AGENCE FRANCE PRESSE
WASHINGTON: Mohamed Nasheed, the former leader of the Maldives who says he was ousted in a coup, is appealing for new elections to be held this year, warning that a delay would have dire consequences.
The former political prisoner became the first democratically elected president of the Indian Ocean archipelago in 2008 elections but says he was forced to resign in a mutiny after anti-government protests in February.
On a visit to Washington, the 45-year-old called for elections within the year to prevent a strengthening of anti-democratic forces in the nation of 330,000 people. “If they don’t take place in 2012, I have my doubts,” Nasheed said.
“If we give them enough time to entrench themselves, they could do many things. They could skew the field in such a manner where an election cannot happen,” he said.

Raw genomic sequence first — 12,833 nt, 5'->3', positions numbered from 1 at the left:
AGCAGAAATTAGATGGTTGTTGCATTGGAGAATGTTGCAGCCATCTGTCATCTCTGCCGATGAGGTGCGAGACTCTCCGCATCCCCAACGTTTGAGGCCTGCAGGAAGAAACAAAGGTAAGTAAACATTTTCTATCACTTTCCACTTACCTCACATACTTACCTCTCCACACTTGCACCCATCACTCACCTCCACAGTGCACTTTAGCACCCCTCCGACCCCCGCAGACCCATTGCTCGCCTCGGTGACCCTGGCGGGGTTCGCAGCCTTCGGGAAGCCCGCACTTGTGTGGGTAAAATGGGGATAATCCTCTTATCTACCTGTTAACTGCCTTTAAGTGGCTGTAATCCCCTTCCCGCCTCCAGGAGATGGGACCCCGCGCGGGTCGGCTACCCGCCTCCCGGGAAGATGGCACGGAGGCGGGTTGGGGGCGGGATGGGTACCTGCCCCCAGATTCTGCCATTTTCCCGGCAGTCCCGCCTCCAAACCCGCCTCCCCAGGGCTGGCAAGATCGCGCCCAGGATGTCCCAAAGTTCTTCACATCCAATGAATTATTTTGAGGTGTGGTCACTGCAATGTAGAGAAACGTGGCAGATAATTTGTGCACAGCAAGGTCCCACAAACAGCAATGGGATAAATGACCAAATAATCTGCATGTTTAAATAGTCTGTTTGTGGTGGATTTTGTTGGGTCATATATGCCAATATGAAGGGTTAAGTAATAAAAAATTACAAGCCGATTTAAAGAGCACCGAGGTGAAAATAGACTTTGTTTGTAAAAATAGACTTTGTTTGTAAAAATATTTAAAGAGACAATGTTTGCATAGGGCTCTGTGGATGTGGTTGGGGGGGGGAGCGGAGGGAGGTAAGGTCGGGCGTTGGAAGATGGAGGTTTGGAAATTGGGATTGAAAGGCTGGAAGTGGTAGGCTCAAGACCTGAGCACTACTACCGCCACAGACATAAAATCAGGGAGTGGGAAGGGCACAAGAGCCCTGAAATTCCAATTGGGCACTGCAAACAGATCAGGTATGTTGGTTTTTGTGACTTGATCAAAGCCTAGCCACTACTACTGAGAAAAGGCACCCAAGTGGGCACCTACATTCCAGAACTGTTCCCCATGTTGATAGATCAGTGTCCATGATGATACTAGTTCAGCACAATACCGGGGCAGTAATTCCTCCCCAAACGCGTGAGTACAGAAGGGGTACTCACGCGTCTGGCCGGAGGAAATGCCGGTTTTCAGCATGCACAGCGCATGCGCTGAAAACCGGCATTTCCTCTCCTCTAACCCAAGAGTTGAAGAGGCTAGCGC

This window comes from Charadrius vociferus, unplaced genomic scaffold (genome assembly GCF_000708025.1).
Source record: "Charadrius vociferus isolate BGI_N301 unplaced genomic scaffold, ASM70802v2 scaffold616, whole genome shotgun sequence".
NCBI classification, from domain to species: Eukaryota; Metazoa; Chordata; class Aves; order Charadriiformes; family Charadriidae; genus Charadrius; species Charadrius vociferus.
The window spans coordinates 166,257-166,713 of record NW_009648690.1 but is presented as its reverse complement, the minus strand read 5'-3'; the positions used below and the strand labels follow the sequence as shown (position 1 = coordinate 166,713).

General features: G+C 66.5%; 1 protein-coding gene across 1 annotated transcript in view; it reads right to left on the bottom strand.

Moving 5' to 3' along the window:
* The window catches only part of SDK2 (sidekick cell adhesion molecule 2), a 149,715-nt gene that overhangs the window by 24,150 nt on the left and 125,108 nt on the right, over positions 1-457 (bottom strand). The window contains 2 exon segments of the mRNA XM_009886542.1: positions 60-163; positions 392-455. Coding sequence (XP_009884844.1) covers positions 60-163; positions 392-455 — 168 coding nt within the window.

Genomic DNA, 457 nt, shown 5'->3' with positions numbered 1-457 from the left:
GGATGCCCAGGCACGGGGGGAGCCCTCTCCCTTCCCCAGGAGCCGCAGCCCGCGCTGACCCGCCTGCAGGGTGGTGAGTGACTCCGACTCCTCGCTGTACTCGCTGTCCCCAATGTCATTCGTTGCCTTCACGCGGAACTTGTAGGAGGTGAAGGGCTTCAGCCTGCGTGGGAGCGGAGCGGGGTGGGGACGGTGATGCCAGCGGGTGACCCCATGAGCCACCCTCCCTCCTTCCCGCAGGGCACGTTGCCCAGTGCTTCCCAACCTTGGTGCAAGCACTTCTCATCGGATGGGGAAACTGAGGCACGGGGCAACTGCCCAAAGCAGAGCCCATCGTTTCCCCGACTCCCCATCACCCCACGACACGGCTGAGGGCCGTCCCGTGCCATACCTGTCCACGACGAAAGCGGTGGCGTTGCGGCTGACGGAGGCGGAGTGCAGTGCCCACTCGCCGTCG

However, the new administration of President Mohamed Waheed has ruled out snap polls and said that the earliest elections could be held under the Maldivian constitution was July 2013.
Nasheed was in Washington speaking to officials, scholars and activists. Nasheed plans to run as the nominee of his Maldivian Democratic Party in the next election. He says that he quit under duress in February after around 300 soldiers seized control in the island capital Male.
“The issue is that the people of the Maldives must be governed by an elected leader that they choose, not through brute force, not through a regime that has come into governance through brute force,” Nasheed said.